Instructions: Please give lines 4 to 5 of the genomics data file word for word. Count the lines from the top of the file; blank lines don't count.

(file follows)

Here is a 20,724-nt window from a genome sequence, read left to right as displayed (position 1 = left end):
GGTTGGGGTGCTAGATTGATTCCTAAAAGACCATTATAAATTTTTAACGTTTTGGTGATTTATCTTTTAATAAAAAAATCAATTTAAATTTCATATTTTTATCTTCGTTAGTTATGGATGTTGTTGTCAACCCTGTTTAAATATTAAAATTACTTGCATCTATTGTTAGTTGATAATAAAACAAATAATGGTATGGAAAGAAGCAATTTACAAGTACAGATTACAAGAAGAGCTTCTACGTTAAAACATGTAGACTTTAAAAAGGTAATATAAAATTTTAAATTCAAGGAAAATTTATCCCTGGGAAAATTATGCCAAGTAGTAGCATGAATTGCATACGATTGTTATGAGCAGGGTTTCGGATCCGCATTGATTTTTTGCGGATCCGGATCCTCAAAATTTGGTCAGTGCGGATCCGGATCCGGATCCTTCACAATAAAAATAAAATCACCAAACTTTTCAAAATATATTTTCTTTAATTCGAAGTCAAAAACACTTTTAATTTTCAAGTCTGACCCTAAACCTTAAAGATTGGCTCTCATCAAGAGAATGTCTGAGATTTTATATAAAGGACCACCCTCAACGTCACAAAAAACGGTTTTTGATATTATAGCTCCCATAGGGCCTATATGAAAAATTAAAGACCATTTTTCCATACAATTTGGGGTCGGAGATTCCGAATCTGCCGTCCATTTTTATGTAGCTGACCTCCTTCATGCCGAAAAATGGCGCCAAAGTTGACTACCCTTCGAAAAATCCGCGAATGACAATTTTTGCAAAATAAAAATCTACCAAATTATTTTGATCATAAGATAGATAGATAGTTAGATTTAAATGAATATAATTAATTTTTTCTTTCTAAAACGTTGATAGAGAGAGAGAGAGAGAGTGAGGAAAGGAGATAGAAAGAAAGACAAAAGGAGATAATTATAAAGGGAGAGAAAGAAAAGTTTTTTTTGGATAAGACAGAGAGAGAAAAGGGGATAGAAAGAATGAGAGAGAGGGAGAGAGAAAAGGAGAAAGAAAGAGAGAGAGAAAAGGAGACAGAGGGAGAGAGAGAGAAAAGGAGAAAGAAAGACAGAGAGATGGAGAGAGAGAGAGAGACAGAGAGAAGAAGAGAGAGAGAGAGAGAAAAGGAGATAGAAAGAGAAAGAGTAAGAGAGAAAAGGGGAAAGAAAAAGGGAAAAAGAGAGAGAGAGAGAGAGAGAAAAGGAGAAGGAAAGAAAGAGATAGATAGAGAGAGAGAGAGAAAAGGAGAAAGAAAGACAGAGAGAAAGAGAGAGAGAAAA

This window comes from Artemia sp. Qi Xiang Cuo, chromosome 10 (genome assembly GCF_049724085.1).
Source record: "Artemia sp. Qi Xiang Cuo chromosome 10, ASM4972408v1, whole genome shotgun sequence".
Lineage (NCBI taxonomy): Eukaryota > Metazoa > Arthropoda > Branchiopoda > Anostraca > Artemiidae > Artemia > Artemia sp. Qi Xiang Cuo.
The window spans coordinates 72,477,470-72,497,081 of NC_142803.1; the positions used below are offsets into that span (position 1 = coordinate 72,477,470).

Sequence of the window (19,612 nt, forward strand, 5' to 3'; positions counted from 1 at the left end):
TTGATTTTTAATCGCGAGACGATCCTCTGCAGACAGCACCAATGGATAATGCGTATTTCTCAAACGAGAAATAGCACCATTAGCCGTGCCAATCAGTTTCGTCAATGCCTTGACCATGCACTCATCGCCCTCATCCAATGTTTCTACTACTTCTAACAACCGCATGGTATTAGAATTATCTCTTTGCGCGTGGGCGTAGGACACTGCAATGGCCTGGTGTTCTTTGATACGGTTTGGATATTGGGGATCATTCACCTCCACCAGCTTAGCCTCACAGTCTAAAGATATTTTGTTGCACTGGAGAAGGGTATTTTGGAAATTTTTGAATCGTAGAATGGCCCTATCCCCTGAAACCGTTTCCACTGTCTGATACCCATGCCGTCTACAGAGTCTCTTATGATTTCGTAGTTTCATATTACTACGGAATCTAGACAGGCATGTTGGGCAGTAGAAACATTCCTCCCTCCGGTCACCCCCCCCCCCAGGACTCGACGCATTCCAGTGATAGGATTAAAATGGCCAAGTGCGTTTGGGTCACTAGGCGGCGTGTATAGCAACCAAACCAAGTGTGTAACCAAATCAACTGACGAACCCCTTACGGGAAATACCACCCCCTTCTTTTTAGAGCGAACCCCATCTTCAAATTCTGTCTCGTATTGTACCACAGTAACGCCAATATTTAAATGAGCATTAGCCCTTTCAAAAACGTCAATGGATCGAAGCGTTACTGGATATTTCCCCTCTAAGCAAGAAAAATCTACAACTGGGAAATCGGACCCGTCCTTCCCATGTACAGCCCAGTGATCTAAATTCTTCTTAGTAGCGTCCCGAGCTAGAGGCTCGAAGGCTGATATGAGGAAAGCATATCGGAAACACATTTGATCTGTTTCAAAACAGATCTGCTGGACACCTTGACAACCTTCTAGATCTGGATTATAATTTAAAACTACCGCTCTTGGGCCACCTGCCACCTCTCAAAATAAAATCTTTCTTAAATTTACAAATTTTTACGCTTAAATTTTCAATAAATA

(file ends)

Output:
Source record: "Artemia sp. Qi Xiang Cuo chromosome 10, ASM4972408v1, whole genome shotgun sequence".
Lineage (NCBI taxonomy): Eukaryota > Metazoa > Arthropoda > Branchiopoda > Anostraca > Artemiidae > Artemia > Artemia sp. Qi Xiang Cuo.